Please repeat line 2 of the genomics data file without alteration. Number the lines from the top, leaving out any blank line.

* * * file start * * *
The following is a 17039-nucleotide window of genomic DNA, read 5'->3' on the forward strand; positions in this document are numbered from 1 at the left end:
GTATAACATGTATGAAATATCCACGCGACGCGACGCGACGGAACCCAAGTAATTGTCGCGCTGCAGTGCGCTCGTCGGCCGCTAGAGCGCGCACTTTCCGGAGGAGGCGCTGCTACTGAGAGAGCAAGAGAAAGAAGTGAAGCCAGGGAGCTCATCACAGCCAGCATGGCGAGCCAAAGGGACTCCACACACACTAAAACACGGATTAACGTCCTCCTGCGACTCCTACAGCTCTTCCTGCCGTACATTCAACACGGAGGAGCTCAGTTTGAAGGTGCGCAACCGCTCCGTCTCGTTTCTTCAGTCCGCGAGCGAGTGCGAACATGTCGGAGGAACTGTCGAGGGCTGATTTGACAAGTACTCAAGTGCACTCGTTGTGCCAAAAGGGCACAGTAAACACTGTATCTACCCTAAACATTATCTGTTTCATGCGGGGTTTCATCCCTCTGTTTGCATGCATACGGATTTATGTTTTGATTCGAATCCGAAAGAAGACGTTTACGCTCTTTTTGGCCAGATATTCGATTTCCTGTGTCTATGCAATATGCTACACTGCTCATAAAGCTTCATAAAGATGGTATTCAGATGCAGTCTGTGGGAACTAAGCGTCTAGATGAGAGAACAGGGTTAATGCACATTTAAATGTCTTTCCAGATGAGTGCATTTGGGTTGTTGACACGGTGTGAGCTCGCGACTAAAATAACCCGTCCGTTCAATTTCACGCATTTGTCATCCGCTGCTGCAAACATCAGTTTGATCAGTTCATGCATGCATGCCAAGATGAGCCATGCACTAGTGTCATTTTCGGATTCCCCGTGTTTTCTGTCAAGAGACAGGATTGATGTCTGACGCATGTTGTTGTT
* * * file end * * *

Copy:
GTATAACATGTATGAAATATCCACGCGACGCGACGCGACGGAACCCAAGTAATTGTCGCGCTGCAGTGCGCTCGTCGGCCGCTAGAGCGCGCACTTTCCGGAGGAGGCGCTGCTACTGAGAGAGCAAGAGAAAGAAGTGAAGCCAGGGAGCTCATCACAGCCAGCATGGCGAGCCAAAGGGACTCCACACACACTAAAACACGGATTAACGTCCTCCTGCGACTCCTACAGCTCTTCCTGCCGTACATTCAACACGGAGGAGCTCAGTTTGAAGGTGCGCAACCGCTCCGTCTCGTTTCTTCAGTCCGCGAGCGAGTGCGAACATGTCGGAGGAACTGTCGAGGGCTGATTTGACAAGTACTCAAGTGCACTCGTTGTGCCAAAAGGGCACAGTAAACACTGTATCTACCCTAAACATTATCTGTTTCATGCGGGGTTTCATCCCTCTGTTTGCATGCATACGGATTTATGTTTTGATTCGAATCCGAAAGAAGACGTTTACGCTCTTTTTGGCCAGATATTCGATTTCCTGTGTCTATGCAATATGCTACACTGCTCATAAAGCTTCATAAAGATGGTATTCAGATGCAGTCTGTGGGAACTAAGCGTCTAGATGAGAGAACAGGGTTAATGCACATTTAAATGTCTTTCCAGATGAGTGCATTTGGGTTGTTGACACGGTGTGAGCTCGCGACTAAAATAACCCGTCCGTTCAATTTCACGCATTTGTCATCCGCTGCTGCAAACATCAGTTTGATCAGTTCATGCATGCATGCCAAGATGAGCCATGCACTAGTGTCATTTTCGGATTCCCCGTGTTTTCTGTCAAGAGACAGGATTGATGTCTGACGCATGTTGTTGTT